• All other circumstances aside, individual bears that are more tolerant of pedestrians are less likely to be displaced by or avoid people. Compared to intolerant bears, tolerant bears are also more likely to be efficient foragers when pedestrians are nearby (nearer than 50-100 m).

 

  • Even so, there is ample evidence that grizzly bears in coastal regions are, in aggregate, displaced by pedestrians, most commonly to times of day that are suboptimal for foraging. Absent avoidance and high levels of tolerance, foraging efficiencies are also commonly impaired by the presence of pedestrians especially when within 150 m.

 

  • In interior regions, grizzly bears react more strongly to encounters with pedestrians when they are “startled” or “surprised,” which more often happens at distances of less than 30 to 150 m, typically in areas with greater vegetation cover and the obscuring sound of running water. Strong reactions predominantly include flight (during roughly 70% of encounters), but also aggression (during roughly 4-6%). Human injury is likely to occur during only 3-6 out of every 1000 encounters.

 

  • Grizzly bears are more likely to react strongly to encounters with pedestrians in open areas, including alpine areas and grasslands, as well as in areas heavily used by people. Both circumstances predictably increase the odds that involved bears will feel both threatened and surprised.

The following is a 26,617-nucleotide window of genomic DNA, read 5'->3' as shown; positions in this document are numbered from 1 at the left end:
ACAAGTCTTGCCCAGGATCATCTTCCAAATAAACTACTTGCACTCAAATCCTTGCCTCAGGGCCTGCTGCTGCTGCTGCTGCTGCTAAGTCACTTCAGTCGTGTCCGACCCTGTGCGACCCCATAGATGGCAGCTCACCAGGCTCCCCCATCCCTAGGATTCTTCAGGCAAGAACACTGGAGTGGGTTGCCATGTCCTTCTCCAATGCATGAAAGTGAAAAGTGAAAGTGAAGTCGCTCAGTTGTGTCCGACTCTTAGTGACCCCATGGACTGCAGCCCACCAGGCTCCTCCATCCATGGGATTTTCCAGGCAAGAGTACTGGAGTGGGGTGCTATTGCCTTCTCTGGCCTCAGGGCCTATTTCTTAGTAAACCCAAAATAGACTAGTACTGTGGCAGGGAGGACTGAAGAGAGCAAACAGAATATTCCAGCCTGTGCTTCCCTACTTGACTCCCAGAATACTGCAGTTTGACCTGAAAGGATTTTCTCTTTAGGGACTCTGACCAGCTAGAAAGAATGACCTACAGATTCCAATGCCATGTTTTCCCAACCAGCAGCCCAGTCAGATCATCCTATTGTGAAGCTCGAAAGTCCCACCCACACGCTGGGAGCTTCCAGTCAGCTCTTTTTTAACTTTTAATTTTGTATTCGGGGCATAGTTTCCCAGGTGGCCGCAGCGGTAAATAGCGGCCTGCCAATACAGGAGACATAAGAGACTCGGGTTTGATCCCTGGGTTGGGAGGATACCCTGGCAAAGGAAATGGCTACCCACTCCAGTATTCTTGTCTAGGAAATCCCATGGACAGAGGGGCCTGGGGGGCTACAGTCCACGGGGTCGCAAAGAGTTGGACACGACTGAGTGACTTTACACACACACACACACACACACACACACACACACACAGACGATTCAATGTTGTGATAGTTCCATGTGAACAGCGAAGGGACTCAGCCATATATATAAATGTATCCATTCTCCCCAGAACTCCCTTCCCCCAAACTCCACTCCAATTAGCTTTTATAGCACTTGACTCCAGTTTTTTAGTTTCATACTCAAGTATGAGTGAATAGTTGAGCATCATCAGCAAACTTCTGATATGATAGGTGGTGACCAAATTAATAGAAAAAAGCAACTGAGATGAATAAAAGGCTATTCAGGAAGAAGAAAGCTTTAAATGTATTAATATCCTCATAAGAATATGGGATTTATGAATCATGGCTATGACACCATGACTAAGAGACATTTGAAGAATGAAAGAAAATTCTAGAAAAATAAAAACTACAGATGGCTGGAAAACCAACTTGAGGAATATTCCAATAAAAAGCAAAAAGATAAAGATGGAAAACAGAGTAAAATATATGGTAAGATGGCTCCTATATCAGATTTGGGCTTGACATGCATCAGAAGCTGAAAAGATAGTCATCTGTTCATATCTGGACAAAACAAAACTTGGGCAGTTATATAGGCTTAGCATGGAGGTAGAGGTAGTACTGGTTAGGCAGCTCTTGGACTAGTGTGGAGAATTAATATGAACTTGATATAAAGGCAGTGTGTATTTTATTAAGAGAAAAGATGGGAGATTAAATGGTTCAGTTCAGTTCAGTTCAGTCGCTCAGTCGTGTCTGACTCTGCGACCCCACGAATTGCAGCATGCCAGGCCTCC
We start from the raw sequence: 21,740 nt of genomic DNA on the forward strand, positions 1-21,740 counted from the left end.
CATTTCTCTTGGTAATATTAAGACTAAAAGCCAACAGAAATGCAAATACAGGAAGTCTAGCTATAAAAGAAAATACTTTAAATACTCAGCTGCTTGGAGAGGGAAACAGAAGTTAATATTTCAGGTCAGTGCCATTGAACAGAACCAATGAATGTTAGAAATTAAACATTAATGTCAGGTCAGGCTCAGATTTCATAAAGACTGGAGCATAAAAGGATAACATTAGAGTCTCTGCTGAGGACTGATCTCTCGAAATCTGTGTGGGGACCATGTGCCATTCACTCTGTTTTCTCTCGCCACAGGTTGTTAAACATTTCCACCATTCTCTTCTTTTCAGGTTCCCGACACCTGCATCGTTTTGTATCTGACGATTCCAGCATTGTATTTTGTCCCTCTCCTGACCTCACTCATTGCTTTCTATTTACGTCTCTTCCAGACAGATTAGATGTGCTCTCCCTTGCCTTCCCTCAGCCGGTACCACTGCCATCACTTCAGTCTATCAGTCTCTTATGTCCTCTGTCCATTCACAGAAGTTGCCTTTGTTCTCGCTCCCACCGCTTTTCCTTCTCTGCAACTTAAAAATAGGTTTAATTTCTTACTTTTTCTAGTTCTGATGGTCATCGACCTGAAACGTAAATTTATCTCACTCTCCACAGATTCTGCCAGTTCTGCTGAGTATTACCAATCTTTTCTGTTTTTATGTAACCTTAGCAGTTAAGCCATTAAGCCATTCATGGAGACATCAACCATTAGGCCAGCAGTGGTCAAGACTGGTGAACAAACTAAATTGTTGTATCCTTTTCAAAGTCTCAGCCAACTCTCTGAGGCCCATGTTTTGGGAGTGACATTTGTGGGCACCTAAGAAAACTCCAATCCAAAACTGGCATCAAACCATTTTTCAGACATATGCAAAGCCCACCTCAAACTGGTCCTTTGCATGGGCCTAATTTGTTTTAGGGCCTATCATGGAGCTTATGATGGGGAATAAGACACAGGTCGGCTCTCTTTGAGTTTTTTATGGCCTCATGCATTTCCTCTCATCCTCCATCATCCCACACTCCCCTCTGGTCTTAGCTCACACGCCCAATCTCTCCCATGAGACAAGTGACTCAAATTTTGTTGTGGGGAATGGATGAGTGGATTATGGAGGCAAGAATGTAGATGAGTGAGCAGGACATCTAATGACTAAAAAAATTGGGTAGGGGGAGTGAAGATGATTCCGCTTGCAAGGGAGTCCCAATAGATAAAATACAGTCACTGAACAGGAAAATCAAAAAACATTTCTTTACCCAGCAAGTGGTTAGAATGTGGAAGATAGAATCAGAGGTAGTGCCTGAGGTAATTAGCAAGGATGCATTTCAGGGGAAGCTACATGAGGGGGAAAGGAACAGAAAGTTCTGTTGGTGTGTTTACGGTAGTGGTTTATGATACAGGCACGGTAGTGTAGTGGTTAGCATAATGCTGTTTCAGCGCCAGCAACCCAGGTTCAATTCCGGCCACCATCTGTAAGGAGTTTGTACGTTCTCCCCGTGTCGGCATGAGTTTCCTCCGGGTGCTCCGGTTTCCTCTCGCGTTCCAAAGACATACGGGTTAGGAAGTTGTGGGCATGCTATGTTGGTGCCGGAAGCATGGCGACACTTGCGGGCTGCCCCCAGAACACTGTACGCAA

• Compared to other bears, females with COY are far more likely to react strongly to encounters with pedestrians, most notably by 4 to 7-times more often charging the involved people. This greater reactivity almost certainly arises from defense of vulnerable offspring.

 

  • After encounters, grizzly bears in interior regions flee on average nearly 2 km, increase levels of activity for 24-72 hours afterward, shift activity towards nocturnal and crepuscular hours, and select for areas of greater cover, all of which entail predictable energetic costs.

 

  • Grizzly bears avoid areas near backcountry trails by an average of 250 m and backcountry campsites by an average nearer 550 m, while additionally selecting for night-time hours when near backcountry pedestrian facilities, presumably to avoid day-time concentrated human activity.

 

  • Grizzly bears also avoid areas seasonally closed to dispersed pedestrian activity during times of year when these areas are open to human use, with impacts compounded by decreased use of open areas and more marked avoidance of areas where pedestrian activity is concentrated.

 

  • As an exception to what would otherwise be a rule, grizzly bears are attracted to areas where big game hunters provision bears with food in the form of remains from ungulate kills, but with resulting increased risks to hunters arising from surprise encounters and the contestation of carcasses with bears.

 

  • Compared to other bears, females with COY tend to exhibit greater avoidance of heavily-used pedestrian facilities, whereas adolescent bears tend to more often seek out areas with more human activity presumably to find security from dominant adult bears and to more freely access food.

 

  • Overall, displacement and avoidance are most consistently exhibited by grizzly bears in the form of increased activity during nocturnal and crepuscular hours and diminished activity during daylight hours when people are most active.

 

  • Overall, females with COY are most impacted by the presence of pedestrians, with implications for human safety. The notable exception to what would otherwise be a rule is in areas with heavy, concentrated, and predictable pedestrian activity, where females can find refuge for their cubs near people from threats posed by predatory adult males.

For more information, download the report by clicking this link or by clicking the report image above right.